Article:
Monday morning we woke up to a much clearer view across the lake to the distant mountains of Tongariro National Park, which we’re just back from. I’ll get to that.

Taking advantage of the sunshine, we booked into a 90 minute Lake Taupo cruise. We almost had the cruise boat to ourselves; just 6 others. Gorgeous weather. Cruise highlight: checking out the contemporary Maori rock carvings (think 1980s) at Mine Bay. Here’s a link. Here are some nice pics:

It really was such a nice cruise, with coffee and freshly cooked blueberry muffins to top it off. 

Some down time after we’re back and mid-afternoon, via Huka Falls we’re off to the Mitai Maori Village in Rotorua- just over an hour’s drive north. Huka Falls is right near the source of NZ’s longest river, the Waikato. The surging of water through a narrowed passageway creates one incredible, mightily impressive surge of water. Huka Falls claims to be one of NZ’s prime tourist attractions. Sorry, we gave the jet boat ride a miss 🙂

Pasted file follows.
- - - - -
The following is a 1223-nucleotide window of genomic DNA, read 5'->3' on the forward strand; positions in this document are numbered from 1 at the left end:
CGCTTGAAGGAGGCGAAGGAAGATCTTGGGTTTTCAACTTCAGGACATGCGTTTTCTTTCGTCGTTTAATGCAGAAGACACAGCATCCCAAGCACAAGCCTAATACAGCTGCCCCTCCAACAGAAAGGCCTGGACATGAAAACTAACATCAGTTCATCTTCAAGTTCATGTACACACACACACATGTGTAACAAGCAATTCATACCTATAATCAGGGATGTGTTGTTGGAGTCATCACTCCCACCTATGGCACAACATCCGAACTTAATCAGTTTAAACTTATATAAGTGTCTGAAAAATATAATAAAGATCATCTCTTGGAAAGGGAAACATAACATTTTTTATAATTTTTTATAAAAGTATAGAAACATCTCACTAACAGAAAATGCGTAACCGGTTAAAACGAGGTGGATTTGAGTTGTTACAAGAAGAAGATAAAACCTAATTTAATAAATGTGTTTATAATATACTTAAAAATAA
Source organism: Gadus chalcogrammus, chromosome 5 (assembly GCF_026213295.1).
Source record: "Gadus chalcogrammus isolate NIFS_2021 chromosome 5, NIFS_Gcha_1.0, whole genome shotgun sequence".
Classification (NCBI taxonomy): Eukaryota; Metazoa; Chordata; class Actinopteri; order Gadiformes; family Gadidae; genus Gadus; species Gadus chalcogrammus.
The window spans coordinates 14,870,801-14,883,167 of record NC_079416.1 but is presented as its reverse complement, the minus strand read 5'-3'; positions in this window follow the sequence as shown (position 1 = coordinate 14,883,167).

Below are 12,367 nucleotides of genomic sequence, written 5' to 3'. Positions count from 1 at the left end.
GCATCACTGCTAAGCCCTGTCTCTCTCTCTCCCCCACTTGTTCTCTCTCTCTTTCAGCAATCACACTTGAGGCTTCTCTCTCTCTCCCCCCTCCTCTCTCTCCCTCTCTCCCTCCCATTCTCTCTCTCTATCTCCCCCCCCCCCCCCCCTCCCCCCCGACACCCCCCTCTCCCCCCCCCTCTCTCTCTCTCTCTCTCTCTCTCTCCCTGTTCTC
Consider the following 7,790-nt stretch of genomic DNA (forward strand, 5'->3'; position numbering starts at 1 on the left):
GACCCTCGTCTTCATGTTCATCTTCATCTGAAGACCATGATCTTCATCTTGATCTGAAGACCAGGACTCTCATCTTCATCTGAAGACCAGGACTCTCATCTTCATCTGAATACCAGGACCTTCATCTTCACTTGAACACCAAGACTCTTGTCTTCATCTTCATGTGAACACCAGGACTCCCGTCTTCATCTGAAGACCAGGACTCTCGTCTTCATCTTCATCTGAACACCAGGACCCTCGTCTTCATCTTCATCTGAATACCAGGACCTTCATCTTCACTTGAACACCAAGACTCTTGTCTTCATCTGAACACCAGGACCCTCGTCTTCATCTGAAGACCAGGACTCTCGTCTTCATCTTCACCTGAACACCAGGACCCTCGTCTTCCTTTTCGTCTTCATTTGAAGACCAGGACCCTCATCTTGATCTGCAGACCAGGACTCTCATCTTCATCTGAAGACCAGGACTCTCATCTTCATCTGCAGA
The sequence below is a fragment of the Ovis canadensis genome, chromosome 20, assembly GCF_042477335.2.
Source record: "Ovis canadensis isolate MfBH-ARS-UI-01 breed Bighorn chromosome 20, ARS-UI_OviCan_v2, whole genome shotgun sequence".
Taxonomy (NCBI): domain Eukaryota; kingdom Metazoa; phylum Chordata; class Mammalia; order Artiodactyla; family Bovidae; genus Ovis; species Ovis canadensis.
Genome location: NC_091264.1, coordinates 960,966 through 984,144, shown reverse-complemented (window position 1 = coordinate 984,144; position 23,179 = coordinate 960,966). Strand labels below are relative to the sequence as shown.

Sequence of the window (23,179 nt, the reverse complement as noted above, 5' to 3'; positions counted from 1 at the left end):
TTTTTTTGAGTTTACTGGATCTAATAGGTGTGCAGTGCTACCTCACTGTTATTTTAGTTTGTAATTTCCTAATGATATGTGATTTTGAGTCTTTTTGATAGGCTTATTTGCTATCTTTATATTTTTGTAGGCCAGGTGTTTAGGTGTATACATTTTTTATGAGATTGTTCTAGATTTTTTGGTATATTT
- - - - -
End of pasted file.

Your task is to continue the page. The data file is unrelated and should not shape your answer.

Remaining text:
Mitai Maori Village in Rotorua was worth it! Good blend of Maori culture on show (especially dance and music, haka included), sumptuous hangi meal, tasty desserts and nighttime guided forest walks. Not overly commercialised and believe it or not – no gift shop at the end! 

That was yesterday. Driving home, I stayed awake enjoying Joan Baez’ 75th birthday concert via Apple CarPlay – great guest artists with her including Emmylou Harris, Paul Simon, Jackson Browne, Indigo Girls and heaps more.

Today, enjoying another sunny morning we drove the 90 minutes south to Tongariro National Park, with its three active (or at least dormant) volcanoes of Ngauruhoe, Tongariro and Ruapehu – North Island’s tallest mountain. One of these acted as Mt Doom in Lord of the Rings. This is definitely Rings country! These volcanoes are ever present, seemingly whichever way you look or drive, impressive indeed. Tom, Diana and I took the “easy” 6 km walk of the Taranaki Falls Track. No regrets, as I passed through or by open alpine fields, subtropical rain forest, the falls themselves and fast-flowing Mountain streams. I will remember this walk for a long time.